Communicative memory through three or four generations of family

I love browsing through my grandmother’s photo albums, especially, searching for visual glimpses of her life before or during World War II, before and during the Soviet, then Nazi and then again Soviet regime. There are not many photos to find.. First of all, they were a simple farming family who did not have many photographers around their village. Secondly, the war, deportation of her parents to Siberia, confiscation of their family farm, scattering of family to all corners of Latvia and Lithuania, hiding in the post-war years… I am amazed that there are any photos left at all.

This is possibly the last photo of my great-grandparents Jānis and Margaret (sitting in the middle) and their eldest son Miķelis (on the far left) enjoying life, family and friends at their farm in Butinge, Lithuania. This territory belonged to Latvia until 1921 therefore most of the local population in surrounding area were Latvians. The photo could be taken circa 1942-1943. In the autumn of 1944 their village was again taken over by the Soviet troupes. In 1944 two of my grandmother’s brothers, including Miķelis, crossed the Baltic Sea as refugees and in 1948 my great-grandparents and great-great-grandmother (who was well into her 90-ties) were arrested and deported to Irkutsk region in Russia.

They were allowed to return to Latvia only in 1957, few years after Joseph Stalin’s death. They had nowhere to go since the farm was confiscated, except move from place to place to stay with their children who themselves were struggling to find places to live. Plus, anyone, who had been deported, carried the sentence of “enemy of the state” for the rest of their lives, making it very difficult to re-settle. You were discriminated and marked (as if with leprosy in Jesus times) and some avoided you for fear of the regime.

For anyone who follows the science of memory politics, social, collective and cultural memory, etc, you may be familiar with Aleida Assmann and her well-known  thesis about communicative memory which is limited to the recent past. “It evokes personal and autobiographical memories, and is characterized by a short term (80 to 110 years), from three to four generations. Due to its informal character, it does not require expertise on the part of those who transmit it.”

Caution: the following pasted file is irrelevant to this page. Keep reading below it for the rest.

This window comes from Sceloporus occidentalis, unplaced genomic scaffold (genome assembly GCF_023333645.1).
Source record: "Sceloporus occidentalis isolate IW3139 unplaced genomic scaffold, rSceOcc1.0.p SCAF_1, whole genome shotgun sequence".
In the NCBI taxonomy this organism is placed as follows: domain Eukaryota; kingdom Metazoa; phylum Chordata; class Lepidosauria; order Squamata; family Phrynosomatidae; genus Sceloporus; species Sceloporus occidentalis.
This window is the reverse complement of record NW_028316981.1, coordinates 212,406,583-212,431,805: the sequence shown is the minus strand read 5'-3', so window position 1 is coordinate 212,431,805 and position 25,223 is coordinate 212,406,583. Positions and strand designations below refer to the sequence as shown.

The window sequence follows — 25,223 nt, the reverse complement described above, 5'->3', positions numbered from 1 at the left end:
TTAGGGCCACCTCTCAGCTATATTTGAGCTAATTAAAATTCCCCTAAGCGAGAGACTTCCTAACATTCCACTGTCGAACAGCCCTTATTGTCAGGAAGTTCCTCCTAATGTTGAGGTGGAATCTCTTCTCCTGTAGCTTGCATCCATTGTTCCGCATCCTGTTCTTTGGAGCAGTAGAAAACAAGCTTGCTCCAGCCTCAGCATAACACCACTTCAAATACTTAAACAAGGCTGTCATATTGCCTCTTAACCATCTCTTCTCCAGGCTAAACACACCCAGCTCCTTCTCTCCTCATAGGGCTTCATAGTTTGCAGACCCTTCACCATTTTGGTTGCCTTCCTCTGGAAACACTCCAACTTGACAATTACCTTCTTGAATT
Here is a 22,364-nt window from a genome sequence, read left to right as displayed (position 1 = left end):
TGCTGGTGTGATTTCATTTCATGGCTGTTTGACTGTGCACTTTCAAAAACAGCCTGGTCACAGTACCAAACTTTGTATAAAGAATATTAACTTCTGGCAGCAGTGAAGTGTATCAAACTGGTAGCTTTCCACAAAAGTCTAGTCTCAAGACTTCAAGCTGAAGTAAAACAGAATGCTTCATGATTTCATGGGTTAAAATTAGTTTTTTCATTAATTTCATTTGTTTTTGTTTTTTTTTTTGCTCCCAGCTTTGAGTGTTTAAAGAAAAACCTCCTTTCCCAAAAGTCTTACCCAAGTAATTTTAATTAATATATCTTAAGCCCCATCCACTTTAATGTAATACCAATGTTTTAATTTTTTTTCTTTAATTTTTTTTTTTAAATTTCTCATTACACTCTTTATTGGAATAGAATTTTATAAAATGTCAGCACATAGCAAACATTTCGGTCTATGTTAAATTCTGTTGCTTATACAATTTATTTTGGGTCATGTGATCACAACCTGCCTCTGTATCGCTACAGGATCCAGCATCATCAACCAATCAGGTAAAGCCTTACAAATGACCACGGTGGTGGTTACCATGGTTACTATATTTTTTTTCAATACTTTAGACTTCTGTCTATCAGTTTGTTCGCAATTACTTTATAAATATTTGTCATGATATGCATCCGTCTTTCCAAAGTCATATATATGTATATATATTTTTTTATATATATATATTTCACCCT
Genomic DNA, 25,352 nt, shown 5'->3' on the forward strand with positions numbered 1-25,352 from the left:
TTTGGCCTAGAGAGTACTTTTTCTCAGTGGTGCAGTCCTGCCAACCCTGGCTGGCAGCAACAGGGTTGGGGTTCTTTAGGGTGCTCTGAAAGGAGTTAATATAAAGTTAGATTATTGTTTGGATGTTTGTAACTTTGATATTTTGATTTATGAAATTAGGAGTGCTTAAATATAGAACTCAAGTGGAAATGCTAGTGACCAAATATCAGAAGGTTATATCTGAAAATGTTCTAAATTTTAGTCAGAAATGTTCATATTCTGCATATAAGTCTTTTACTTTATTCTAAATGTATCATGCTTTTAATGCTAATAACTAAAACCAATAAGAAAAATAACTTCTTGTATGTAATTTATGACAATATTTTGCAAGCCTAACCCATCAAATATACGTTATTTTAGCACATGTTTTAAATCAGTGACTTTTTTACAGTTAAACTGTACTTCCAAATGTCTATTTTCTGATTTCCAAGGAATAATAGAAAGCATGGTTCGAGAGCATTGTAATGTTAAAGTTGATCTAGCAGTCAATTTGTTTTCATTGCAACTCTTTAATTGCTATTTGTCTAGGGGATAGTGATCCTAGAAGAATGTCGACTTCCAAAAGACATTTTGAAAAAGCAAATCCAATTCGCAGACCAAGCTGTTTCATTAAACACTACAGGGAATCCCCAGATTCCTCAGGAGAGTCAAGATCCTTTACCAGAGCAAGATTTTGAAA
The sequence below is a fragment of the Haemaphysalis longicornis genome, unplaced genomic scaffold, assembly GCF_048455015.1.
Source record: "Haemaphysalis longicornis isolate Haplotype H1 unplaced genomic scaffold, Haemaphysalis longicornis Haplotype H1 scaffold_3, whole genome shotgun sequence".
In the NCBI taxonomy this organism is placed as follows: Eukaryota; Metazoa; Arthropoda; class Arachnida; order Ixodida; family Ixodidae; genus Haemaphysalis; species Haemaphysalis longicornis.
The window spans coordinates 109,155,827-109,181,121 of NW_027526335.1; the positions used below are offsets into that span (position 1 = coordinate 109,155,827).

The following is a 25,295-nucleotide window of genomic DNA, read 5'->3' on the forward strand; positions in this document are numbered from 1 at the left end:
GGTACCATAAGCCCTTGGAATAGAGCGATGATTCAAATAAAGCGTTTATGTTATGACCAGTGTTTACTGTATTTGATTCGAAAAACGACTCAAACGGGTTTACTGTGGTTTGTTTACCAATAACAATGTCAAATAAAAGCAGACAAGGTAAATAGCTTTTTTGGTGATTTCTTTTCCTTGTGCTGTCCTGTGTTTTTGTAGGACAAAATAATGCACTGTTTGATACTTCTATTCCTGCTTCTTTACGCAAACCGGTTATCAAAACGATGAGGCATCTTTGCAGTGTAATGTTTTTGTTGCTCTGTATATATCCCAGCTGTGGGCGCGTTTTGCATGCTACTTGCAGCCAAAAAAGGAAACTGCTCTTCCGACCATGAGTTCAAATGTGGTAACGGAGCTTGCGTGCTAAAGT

Here is my family. Almost 80 years since this photo was taken. Three to four generations that are connected with a particular memory, a particular story and this story tells of a very deep trauma. There is the first generation – my grandmother, her siblings, her parents – who experienced it first-hand. Often if the experience has been very traumatic, this generation becomes the “silent” generation, focusing on survival. In our family, this would be my grandmother’s generation. But there was an added layer of trauma – in the Soviet Union they were not allowed to talk about it. These memories were simply “erased” from public memory and official history because they did not match the ideology of the regime. When the memory is repressed, there is no chance for healing.

Then there is second generation which grows up with these “silent” parents. Even though my grandmother has never been the silent type, she was afraid to tell many details of her past to her children and grandchildren. Not until Latvia started shaking off the totalitarian Soviet regime and became an independent country again. Suddenly there was a flood of stories. Being the fourth generation in this chain of communicative memory, I now regret that I did not ask more questions before my grandmother’s memory got badly damaged by old age and before my mom passed away from cancer.

Recently I got a stark reminder how deeply this trauma still affects the older generation of Latvian society. My grandmother is the most cheerful, positive person I know but she started to complain about bad nightmares which she could never remember the next day. Only word she kept repeating was “mud” and “wading through mud”. One morning while I was staying with her few weeks ago, she woke up from another one of those nightmares. Only this time she could remember it and described it to me in vivid detail.

She dreamed of being arrested and taken from her home, loaded into an open truck together with a large group of other women (she told me there were no children and nobody had luggage) and driven through Siberian taiga. When I asked her what time of the year it was in her dream, she replied: “Oh, it was late autumn. There was no snow on the ground but there was mud everywhere. Very deep mud. The truck kept getting stuck in the mud and we had to wade through this mud. It was horrible.” And she kept repeating: “They were taking us to the death camp. They were going to kills us there and we knew that this was our last journey.”